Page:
In general, it’s easy to see why people like Macans. They’re extremely comfortable luxury cars that err on the side of sporty. Everything you touch has a nice heft to it and clunks or clicks in a way that declares quality. I didn’t feel as though the four-cylinder had particularly much character, but there was just the right amount of power to get moving. For diving in and out of corners, the torque was a friend. 

Yet, for the first time in a long time, I found myself driving a sporty car where its engine and transmission weren’t the main act. The 2.0-liter is there to carry you at the fun speeds to the fun roads, and the PDK transmission does its usual whip-crack-like shifts, but the handling and suspension are the headliners. They make the T nigh unflappable in the curves. Toss it into a hairpin and there’s absolutely no roll in the slightest. Instead, the car presses down on the inside front tire but keeps its vertical composure, and the first time it happened, I experienced the bewildering sensation of a tall car that no longer felt tall. 

I’ve driven big cars that could shrink their footprint around me plenty; I’d never driven a car that felt like it brought down the height of its very floor. That had to have come from the combined wizardry of PASM, those anti-roll bars, and the additional torque vectoring system. In fact, the only giveaway that I was driving an SUV at all on those twisty roads was my heightened seating position. Furthermore, I’d always thought PASM and its resulting lower ride height made 911s and 718s unnecessarily uncomfortable. But it felt great on the T, perhaps because the higher-riding SUV already had more give in its suspension.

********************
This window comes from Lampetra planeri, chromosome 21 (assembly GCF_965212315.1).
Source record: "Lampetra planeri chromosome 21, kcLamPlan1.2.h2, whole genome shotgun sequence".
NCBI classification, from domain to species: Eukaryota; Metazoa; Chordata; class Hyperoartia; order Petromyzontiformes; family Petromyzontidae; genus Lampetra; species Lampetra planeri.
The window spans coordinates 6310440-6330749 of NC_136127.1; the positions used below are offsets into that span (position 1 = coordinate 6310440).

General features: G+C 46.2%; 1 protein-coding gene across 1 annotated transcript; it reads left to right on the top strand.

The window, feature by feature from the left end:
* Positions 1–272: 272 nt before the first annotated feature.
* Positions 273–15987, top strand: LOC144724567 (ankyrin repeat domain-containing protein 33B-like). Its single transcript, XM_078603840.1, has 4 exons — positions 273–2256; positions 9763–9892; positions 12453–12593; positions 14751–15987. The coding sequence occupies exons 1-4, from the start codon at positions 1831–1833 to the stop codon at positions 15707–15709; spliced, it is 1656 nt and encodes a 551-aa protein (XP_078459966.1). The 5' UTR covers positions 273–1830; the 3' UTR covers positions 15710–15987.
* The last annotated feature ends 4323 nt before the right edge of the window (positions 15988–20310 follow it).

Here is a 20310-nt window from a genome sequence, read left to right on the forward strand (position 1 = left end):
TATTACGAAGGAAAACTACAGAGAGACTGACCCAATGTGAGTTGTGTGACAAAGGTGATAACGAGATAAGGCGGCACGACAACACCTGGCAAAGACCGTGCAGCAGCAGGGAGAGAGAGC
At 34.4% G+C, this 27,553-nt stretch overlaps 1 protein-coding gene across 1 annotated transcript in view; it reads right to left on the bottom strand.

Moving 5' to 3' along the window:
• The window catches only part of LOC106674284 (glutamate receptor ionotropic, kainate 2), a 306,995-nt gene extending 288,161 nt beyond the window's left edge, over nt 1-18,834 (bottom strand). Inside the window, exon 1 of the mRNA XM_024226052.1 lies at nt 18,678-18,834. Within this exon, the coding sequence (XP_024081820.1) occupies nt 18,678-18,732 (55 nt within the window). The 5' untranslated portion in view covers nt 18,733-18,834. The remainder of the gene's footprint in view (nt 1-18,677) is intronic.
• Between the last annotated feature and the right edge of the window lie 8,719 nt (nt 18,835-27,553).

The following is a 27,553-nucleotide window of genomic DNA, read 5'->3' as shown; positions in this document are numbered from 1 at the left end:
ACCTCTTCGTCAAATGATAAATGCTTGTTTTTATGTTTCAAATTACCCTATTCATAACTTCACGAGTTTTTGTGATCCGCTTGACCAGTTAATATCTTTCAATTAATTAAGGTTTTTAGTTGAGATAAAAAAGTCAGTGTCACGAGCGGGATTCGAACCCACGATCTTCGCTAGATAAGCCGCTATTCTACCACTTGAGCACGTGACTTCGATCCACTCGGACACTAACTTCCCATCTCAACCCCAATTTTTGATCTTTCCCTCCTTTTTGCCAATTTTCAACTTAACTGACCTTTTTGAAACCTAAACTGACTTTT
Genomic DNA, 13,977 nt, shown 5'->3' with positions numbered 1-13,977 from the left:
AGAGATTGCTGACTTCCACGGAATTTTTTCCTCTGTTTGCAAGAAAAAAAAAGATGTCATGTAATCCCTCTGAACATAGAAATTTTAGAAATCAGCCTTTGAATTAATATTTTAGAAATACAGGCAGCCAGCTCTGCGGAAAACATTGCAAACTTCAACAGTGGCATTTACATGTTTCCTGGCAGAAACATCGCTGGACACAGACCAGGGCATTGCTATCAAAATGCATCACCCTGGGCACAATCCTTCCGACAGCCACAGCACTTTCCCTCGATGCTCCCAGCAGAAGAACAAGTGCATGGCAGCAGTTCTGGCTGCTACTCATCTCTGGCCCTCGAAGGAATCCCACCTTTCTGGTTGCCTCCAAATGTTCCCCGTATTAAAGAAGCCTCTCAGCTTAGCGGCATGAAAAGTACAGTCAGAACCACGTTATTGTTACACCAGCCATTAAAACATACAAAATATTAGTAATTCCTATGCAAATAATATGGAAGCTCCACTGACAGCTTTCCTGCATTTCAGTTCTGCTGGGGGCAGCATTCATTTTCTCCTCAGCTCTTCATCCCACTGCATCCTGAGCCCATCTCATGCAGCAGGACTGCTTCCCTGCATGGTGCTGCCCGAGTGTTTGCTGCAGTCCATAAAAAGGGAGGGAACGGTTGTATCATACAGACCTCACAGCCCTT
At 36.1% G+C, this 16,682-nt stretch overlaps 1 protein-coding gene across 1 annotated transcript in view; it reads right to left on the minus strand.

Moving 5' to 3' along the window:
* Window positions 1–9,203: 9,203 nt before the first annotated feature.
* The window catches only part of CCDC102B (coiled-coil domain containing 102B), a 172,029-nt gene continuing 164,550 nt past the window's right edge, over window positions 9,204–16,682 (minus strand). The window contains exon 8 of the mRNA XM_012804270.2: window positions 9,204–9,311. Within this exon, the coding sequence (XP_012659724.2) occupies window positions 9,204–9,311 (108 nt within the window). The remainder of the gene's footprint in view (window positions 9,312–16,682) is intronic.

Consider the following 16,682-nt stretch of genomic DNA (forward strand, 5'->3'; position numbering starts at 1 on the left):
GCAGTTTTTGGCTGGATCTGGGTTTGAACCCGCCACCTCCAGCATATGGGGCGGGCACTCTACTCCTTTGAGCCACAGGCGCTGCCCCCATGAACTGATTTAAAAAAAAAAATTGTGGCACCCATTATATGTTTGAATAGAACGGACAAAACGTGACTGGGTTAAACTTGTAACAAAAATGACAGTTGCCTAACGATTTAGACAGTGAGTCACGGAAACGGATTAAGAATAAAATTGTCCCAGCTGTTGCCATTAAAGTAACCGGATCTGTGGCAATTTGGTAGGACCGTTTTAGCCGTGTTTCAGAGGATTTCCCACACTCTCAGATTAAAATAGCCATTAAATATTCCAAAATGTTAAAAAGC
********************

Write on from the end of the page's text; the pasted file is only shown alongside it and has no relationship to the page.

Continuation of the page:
The steering maintains a healthy resistance at all speeds, communicates clearly what’s going on with the front tires, and provides you with the information necessary to wheel on with confidence. Sigh on the progressive brakes for the tiniest nip in speed ahead of a blind turn, and guide the T through with the kind of conviction you mostly feel in a sports car. All the while, the chorus in the back of your mind ringing out: “There’s no way an SUV should be able to handle like this. No way…”

So, on a back road, the T is, in a word, good.

It’s good at the around-town highway stuff, too. The air suspension soaks up bumps in the pavement so they don’t upset you, and the car is relaxed and easy enough to drive without a second thought. The only difference here is you’ll seek out “shortcuts” through the mountains on your way home from work.